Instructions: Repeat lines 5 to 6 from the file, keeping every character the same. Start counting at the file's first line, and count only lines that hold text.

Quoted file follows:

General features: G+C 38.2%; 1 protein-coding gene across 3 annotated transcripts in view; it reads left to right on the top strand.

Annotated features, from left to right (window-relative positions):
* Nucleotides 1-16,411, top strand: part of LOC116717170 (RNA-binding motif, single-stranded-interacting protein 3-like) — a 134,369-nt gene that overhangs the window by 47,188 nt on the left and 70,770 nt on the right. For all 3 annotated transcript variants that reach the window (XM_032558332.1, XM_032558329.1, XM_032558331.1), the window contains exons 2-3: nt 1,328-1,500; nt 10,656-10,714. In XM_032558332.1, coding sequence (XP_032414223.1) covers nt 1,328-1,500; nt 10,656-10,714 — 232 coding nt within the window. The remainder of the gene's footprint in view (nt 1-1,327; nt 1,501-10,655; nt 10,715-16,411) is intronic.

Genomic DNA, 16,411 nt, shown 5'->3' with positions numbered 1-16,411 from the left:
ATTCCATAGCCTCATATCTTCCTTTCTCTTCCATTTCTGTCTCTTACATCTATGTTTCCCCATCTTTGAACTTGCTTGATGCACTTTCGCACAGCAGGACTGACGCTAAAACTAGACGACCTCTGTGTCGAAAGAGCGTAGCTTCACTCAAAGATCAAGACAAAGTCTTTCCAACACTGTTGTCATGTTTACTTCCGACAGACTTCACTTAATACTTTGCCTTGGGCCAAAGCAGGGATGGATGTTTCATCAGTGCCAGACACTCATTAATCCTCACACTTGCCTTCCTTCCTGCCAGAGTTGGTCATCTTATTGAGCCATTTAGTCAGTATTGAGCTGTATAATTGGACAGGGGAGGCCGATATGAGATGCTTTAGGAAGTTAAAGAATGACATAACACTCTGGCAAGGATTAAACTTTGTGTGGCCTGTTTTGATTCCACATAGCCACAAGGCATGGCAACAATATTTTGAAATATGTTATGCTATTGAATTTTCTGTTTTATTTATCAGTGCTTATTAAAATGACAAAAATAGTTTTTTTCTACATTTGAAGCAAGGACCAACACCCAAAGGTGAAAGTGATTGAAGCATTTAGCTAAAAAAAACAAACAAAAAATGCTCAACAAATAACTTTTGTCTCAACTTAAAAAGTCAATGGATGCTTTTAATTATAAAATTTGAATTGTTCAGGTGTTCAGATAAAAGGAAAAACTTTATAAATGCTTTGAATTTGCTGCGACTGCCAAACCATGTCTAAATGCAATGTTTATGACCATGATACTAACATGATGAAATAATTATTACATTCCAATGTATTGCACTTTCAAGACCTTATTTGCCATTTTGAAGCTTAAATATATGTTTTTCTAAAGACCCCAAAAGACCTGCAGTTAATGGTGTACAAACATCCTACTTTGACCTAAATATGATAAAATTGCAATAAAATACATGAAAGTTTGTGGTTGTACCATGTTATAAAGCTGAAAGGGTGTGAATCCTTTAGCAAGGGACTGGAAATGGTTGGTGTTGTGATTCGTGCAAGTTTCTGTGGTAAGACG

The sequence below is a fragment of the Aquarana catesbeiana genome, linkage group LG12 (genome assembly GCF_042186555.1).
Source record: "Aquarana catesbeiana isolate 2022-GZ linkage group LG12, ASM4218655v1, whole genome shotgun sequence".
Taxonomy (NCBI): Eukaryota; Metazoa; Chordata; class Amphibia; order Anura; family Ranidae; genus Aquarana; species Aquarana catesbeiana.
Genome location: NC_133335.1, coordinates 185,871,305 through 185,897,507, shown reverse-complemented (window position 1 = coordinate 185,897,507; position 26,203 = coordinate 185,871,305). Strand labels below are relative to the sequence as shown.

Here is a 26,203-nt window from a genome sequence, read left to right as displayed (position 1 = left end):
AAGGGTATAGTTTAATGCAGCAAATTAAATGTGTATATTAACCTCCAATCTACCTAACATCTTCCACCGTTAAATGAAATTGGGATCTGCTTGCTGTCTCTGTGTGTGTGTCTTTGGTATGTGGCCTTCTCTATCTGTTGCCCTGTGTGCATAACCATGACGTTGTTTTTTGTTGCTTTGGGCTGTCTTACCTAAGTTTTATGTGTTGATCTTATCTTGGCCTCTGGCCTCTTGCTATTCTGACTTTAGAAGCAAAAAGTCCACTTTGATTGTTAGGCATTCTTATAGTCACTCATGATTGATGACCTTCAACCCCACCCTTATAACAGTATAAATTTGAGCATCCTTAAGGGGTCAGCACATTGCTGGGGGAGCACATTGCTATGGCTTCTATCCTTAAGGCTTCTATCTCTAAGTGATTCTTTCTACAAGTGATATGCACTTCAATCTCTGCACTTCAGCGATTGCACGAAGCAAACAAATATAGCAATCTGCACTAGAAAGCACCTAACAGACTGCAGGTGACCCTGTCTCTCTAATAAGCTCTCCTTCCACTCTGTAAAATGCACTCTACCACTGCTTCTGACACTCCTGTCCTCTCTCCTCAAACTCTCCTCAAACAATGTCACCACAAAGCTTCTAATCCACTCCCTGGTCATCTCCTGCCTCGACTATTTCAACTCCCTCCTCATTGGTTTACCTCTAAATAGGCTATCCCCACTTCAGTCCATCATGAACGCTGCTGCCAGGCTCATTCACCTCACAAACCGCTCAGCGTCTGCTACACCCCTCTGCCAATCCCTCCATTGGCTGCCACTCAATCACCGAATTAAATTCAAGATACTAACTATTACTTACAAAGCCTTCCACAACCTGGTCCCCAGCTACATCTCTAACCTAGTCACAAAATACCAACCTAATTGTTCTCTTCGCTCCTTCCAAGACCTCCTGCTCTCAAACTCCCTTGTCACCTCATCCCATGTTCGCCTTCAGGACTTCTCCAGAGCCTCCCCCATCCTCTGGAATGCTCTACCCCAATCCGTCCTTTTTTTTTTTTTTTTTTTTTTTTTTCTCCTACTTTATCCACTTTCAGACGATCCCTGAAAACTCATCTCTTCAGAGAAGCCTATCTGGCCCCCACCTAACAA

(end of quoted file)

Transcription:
ATTCCATAGCCTCATATCTTCCTTTCTCTTCCATTTCTGTCTCTTACATCTATGTTTCCCCATCTTTGAACTTGCTTGATGCACTTTCGCACAGCAGGACTGACGCTAAAACTAGACGACCTCTGTGTCGAAAGAGCGTAGCTTCACTCAAAGATCAAGACAAAGTCTTTCCAACACTGTTGTCATGTTTACTTCCGACAGACTTCACTTAATACTTTGCCTTGGGCCAAAGCAGGGATGGATGTTTCATCAGTGCCAGACACTCATTAATCCTCACACTTGCCTTCCTTCCTGCCAGAGTTGGTCATCTTATTGAGCCATTTAGTCAGTATTGAGCTGTATAATTGGACAGGGGAGGCCGATATGAGATGCTTTAGGAAGTTAAAGAATGACATAACACTCTGGCAAGGATTAAACTTTGTGTGGCCTGTTTTGATTCCACATAGCCACAAGGCATGGCAACAATATTTTGAAATATGTTATGCTATTGAATTTTCTGTTTTATTTATCAGTGCTTATTAAAATGACAAAAATAGTTTTTTTCTACATTTGAAGCAAGGACCAACACCCAAAGGTGAAAGTGATTGAAGCATTTAGCTAAAAAAAACAAACAAAAAATGCTCAACAAATAACTTTTGTCTCAACTTAAAAAGTCAATGGATGCTTTTAATTATAAAATTTGAATTGTTCAGGTGTTCAGATAAAAGGAAAAACTTTATAAATGCTTTGAATTTGCTGCGACTGCCAAACCATGTCTAAATGCAATGTTTATGACCATGATACTAACATGATGAAATAATTATTACATTCCAATGTATTGCACTTTCAAGACCTTATTTGCCATTTTGAAGCTTAAATATATGTTTTTCTAAAGACCCCAAAAGACCTGCAGTTAATGGTGTACAAACATCCTACTTTGACCTAAATATGATAAAATTGCAATAAAATACATGAAAGTTTGTGGTTGTACCATGTTATAAAGCTGAAAGGGTGTGAATCCTTTAGCAAGGGACTGGAAATGGTTGGTGTTGTGATTCGTGCAAGTTTCTGTGGTAAGACG

The sequence below is a fragment of the Aquarana catesbeiana genome, linkage group LG12 (genome assembly GCF_042186555.1).